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How North East long-term prices outpace earnings

Prices of some key products and services have outpaced the earnings of North East workers not just in the recent period of high inflation but in the longer term, according to new analysis by the North East Local Enterprise Partnership (NELEP).

The cost of electricity, gas and other fuels has risen by 88% since 2014 while median pay rises in the region have been only 31% compared with the UK average of 33%.

Transport services at 43% have also outpaced earnings while increases in council taxes and rates (31%) and dental services (30%) have also been high over the longer term.

Research presented to NELEP’s annual ‘Our Economy’ event yesterday shows that 88% of North East residents say the cost of living has increased; 92% said food prices have increased; and 80% said gas and electricity bills have increased.

Over half said they are spending less on essentials and using less fuel; and just under a fifth have used savings and/or credit as a result of the cost of living crisis.

The figures, including some drawn from the Office for National Statistics, are included in a summary of the North East economy presented to the NELEP event by the organisation’s Strategy and Policy Director, Richard Baker. Other key points included:

  • The post-Covid recovery continued in 2022, with strengthening demand in sectors and places; trade growth in key sectors and recovery in automotive; UK-leading inward investment performance, with a strong forward pipeline; and continuing growth in areas of opportunity.
  • But overall recovery is now slowing, impacting on people and business; supply-side challenges in supply chains and the labour market; output impacted by national and international context; the distinctive challenge of economic inactivity [mentioned here yesterday in relation to the monthly labour market statistics]; and slower growth for other sectors;
  • Since February 2020 retail and recreation visits have recovered to above 5% above pre-Covid levels in Northumberland but are down by 13% in Gateshead and by 11% in Newcastle;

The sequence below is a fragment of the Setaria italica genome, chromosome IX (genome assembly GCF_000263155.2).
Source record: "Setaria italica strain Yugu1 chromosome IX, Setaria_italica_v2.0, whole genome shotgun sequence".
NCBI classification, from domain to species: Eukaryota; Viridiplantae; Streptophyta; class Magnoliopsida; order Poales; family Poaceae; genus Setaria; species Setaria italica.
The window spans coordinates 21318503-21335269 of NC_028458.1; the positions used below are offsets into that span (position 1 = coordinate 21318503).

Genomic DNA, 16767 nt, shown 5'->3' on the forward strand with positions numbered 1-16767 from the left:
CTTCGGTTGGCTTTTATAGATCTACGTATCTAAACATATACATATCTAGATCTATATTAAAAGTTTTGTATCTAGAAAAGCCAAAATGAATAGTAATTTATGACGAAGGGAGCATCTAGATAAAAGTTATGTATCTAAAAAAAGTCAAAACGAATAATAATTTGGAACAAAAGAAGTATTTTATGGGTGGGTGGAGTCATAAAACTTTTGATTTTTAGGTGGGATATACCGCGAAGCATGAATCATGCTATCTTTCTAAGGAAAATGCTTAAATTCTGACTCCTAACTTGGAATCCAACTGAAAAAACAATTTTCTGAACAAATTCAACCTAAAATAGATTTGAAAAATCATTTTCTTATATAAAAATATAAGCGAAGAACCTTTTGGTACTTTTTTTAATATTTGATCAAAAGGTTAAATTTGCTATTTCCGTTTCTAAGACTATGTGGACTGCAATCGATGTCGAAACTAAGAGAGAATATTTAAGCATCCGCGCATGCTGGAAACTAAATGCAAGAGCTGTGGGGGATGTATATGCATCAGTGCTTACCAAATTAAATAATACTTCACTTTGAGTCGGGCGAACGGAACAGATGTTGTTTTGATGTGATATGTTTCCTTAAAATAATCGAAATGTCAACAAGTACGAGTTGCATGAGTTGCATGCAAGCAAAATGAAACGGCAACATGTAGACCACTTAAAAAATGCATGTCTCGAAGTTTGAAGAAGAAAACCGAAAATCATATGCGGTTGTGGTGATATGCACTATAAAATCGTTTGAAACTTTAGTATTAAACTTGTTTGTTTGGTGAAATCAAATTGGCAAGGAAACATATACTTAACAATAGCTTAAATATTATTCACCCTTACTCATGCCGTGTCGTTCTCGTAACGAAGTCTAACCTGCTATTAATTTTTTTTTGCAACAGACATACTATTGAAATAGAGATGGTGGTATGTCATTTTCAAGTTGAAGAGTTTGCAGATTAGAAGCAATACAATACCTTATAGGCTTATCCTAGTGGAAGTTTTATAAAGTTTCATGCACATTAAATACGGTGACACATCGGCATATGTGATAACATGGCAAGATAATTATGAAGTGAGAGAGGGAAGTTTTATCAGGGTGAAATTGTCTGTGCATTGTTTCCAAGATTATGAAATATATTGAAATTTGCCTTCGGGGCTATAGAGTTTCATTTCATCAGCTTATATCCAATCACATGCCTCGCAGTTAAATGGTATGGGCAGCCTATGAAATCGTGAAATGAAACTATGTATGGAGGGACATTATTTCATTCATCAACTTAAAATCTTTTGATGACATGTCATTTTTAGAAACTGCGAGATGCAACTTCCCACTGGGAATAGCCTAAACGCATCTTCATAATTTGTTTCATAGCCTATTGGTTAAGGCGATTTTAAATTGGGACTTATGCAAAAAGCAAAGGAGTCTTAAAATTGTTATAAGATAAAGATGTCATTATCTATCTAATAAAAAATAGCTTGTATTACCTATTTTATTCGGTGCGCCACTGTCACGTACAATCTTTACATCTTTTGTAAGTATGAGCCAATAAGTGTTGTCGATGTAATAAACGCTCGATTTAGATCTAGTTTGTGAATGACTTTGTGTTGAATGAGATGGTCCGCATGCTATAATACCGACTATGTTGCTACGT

• The online job adverts index (February 2020 = 100) in now 138 in the region compared with 111 for England;
  • There were 351 new jobs from foreign direct investment per 100,000 working age adults in the region in 2021-22 compared with 300 in London and 129 in England excluding London, and there is a strong forward pipeline of projects being worked on;
  • Health and life sciences has seen strong employment growth since 2020 in the NELEP area (60%) in a relatively small but high value sector; knowledge intensive business services have also seen a significant increase (17.5%), as have transport (43.8%), construction (20.0%), and education (11.7%); growth for other opportunity areas such as advanced manufacturing, digital and energy has broadly been comparable to overall employment in growth in the region (4%).


Future challenges for North East businesses include:

  • Forty-one per cent of businesses had difficulty recruiting employees in September 2022, the highest regional percentage (England 35.5%);
  • The most common reasons for difficulties in the North East were lack of qualified applicants and low volume of applicants;
  • Lack of attractive pay offers affected the North East more than England as a whole;
  • Whilst overall trade volumes and values strengthened, the number of businesses exporting has continued to fall.

Economic inactivity

  • There is strong demand for labour, high numbers of pay-rolled employees, and high vacancy rates; but employment rate and unemployment rate are falling; the region has a distinctively high economic inactivity rate as people of all ages left the labour force, particularly older people; causes include health challenges – including Long Covid, and also evidence of a trade-off between incomes and costs of caring.

Costs and prices

  • Cost of labour (30%) and materials (36%), and economic uncertainty (37%) were the most common challenges impacting businesses’ turnover in the North East; shortage of labour (23%) and competition (20%) have also been identified as common problems.
  • Thirty-two per cent of North East businesses said their turnover increased in September; 23% said the price of their goods and services increased in September; nearly half (49%) think the price of their goods and services will remain the same in November; for businesses expecting goods prices to increase, energy prices were overwhelmingly the reason (45%).

You can see all documents relating to ‘Our Economy 2022’ on the NELEP website here.